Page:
Here’s what Jim Harbaugh said at his Wednesday press conference in Yougstown, Ohio, courtesy of the 49ers.
Do you try to keep this week normal or do you want everyone outside their comfort zone a little bit?
“I like the part that it’s changing of the routine. Sometimes the normal business-like routine sucks the life out of everybody. I like that part of it. There are so many good opportunities here that you really don’t have in San Francisco as it relates to friendship. Getting to know maybe one or two other guys better than you did before. Know two or three things about them that you didn’t know. Some guys will and some guys won’t, and you have to go out of your way to do that. But that’s coaches, that’s trainers, that’s managers, players, but that opportunity to really know something unique about a guy, know something about them that enables you to be friends with a guy or even closer. There’s guys that kind of hang out in groups, but maybe add one guy to that group or two guys to that group. I see them doing it, you see a guy come over and you get a little smile and find out a little bit more about them and you have that opportunity to do that here. I’ve done that myself, found out [T] Alex Boone’s wife is pregnant. She’s right here down the road and Alex was able to go to their appointment yesterday at nine in the morning, and she’s getting pretty close to having that child. [S] Donte Whitner, [WR] Ted Ginn were able to get home and spend time with their relatives. I found out [K] David Akers trains dogs, didn’t know that before. [LB] Larry Grant enlightened me on a lot of the Ohio State traditions and his experience there. Great conversation with [S] Madieu Williams and his experience as a player in the NFL at Cincinnati. Just a lot of opportunities like that. Hopefully I can get two or three more guys today. It’s good that way, I like that it’s out of the norm.”
When you first knew this was going to happen, was it easy? Has it been an easy transition to move the entire, so to speak, complex here to Youngstown?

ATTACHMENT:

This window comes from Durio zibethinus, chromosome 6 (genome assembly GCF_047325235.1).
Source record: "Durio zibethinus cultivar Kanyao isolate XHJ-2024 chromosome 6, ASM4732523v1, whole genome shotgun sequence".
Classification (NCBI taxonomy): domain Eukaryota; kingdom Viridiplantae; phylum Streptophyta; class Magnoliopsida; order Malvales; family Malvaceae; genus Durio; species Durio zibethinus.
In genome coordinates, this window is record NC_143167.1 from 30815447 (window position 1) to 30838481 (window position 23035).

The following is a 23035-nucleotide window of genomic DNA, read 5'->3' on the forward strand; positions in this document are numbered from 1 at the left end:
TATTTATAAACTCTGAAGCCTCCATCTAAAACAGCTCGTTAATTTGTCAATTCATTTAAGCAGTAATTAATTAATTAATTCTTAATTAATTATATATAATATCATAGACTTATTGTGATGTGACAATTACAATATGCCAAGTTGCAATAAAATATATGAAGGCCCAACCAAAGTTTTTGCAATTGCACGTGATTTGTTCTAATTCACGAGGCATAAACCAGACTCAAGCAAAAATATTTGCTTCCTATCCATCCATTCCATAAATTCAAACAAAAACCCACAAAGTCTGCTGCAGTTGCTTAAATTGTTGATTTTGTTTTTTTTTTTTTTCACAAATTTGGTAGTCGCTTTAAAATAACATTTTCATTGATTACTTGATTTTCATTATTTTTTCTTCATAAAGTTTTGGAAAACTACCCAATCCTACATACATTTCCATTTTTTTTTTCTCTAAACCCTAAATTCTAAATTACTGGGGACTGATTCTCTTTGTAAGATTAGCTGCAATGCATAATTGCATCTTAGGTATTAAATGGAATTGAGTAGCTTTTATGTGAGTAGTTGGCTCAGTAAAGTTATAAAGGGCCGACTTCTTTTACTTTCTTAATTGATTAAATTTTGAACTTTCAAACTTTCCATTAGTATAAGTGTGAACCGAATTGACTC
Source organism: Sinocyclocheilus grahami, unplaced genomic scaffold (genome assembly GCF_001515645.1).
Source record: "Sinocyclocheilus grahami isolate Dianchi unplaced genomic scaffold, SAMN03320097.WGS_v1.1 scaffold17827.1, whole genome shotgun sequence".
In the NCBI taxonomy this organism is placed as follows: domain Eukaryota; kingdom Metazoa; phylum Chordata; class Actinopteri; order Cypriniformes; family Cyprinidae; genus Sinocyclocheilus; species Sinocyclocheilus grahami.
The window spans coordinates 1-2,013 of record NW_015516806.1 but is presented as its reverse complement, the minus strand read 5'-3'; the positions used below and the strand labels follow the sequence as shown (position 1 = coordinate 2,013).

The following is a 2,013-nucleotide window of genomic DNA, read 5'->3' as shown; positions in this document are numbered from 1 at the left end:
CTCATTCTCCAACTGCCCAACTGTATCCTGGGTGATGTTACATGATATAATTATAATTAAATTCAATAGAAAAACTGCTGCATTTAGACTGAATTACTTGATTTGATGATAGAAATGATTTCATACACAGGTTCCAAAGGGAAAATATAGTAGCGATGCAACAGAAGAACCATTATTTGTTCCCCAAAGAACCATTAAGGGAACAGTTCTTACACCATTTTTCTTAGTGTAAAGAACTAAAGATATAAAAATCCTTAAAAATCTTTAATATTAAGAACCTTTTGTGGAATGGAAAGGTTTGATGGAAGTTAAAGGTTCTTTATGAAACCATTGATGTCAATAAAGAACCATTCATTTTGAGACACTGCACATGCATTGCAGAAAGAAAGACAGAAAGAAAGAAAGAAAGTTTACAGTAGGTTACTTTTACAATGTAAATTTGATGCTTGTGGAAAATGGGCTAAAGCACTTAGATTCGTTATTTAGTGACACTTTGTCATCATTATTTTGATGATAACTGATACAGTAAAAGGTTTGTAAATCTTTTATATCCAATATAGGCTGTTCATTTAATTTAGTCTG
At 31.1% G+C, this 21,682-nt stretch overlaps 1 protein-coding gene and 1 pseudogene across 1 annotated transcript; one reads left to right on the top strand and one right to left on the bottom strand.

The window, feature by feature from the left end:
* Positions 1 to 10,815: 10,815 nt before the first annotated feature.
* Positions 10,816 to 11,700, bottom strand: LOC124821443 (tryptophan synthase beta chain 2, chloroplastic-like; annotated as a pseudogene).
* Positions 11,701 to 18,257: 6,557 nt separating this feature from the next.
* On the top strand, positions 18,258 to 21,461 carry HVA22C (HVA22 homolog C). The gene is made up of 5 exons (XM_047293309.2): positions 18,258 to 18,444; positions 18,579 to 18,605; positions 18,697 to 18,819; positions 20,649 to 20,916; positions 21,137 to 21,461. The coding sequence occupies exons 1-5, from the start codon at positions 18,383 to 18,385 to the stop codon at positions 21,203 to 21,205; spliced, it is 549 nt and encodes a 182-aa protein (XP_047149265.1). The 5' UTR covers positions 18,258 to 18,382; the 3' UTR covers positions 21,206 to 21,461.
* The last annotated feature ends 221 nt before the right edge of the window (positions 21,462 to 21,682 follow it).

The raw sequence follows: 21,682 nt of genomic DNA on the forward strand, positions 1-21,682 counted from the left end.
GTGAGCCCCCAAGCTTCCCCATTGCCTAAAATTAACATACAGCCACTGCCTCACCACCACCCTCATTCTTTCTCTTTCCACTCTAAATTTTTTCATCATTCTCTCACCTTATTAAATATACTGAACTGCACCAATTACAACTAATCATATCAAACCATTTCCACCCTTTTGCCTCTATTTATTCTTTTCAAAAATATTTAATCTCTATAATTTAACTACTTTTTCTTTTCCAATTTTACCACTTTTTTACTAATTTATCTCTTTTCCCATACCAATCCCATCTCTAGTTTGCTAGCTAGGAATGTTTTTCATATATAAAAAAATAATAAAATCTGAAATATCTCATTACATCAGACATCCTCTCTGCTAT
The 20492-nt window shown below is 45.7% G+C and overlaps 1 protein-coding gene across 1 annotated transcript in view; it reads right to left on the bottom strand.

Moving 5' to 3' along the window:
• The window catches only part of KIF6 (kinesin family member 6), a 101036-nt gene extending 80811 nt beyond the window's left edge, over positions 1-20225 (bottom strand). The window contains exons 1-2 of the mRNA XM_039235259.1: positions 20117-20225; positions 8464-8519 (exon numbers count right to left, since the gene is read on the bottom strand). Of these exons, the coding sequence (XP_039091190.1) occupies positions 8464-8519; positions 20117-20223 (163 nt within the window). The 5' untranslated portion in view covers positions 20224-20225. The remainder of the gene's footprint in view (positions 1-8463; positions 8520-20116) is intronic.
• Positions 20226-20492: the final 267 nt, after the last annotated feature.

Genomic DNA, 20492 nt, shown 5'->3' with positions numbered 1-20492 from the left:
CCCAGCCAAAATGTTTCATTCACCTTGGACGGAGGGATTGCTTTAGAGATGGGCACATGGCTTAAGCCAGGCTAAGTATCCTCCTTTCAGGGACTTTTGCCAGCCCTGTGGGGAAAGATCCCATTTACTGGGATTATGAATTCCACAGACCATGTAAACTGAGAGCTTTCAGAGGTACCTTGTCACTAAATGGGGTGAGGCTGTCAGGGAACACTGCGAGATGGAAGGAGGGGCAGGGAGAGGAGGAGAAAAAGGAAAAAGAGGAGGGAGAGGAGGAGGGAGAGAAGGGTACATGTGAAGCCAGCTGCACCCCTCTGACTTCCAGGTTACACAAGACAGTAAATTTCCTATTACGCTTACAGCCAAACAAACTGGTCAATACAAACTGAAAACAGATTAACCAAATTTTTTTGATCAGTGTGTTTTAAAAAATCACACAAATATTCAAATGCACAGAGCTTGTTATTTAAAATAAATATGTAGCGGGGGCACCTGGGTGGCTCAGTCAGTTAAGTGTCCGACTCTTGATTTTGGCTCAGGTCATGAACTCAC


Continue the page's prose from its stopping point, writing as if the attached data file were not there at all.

“Everybody’s really busted their tails to do it. The staff has been great setting things up and everything has been organized. That’s easy for us to do, I like doing stuff like that. Coaches, players, we’re pretty adaptable. We’re kind of like big kids, this is like being in little league. I recall being in hockey as a youngster through like six years old to 14 years old. I never made the travel team. I was never a good enough skater to be on the travel team. All those kids would come back after the weekend and they traveled to Kalamazoo and they stayed overnight in a hotel or they went down to Toledo to play, or up to Sheboygan and you were kind of like ‘I wish I was on the travel team,’ but that’s pretty fun. To me this is a pretty neat thing to be able to do. And then when guys are done with practice, they’re not heading to their cars and heading home, they’re here around each other having meals and watching Monday Night Football. I think the infrastructure setting up, that’s been very easy to do, not simple, but it hasn’t been hard. The complex opportunity is really having the opportunity to make better friends with guys.”
Do you understand the history between the city, the organization and the ownership and can you speak to that about bringing the team here?
“Absolutely, the connection to the roots of the San Francisco 49ers, this is the A-O of our owners, our organizational group. Going back to Jed’s grandfather, Denise is here and our team to be able to interact with her, get to know her, her get to know our players, I think is something that’s very good. That and this is football. This is where it was born. Canton Bulldogs, right down the street. It’s a real positive from that point as well. I said before, the Midwest families, East Coast families, have a chance to be here, have a chance to be a part of it. Speaking for myself, my aunt and my cousin came by yesterday, my grandfather’s here today, 95 year-old Joe Cipiti from Cleveland, Ohio, he’s here eating lunch with the fellas. I know that’s just one example, one person, but we have a lot of other players that are in the same boat with relatives back here.”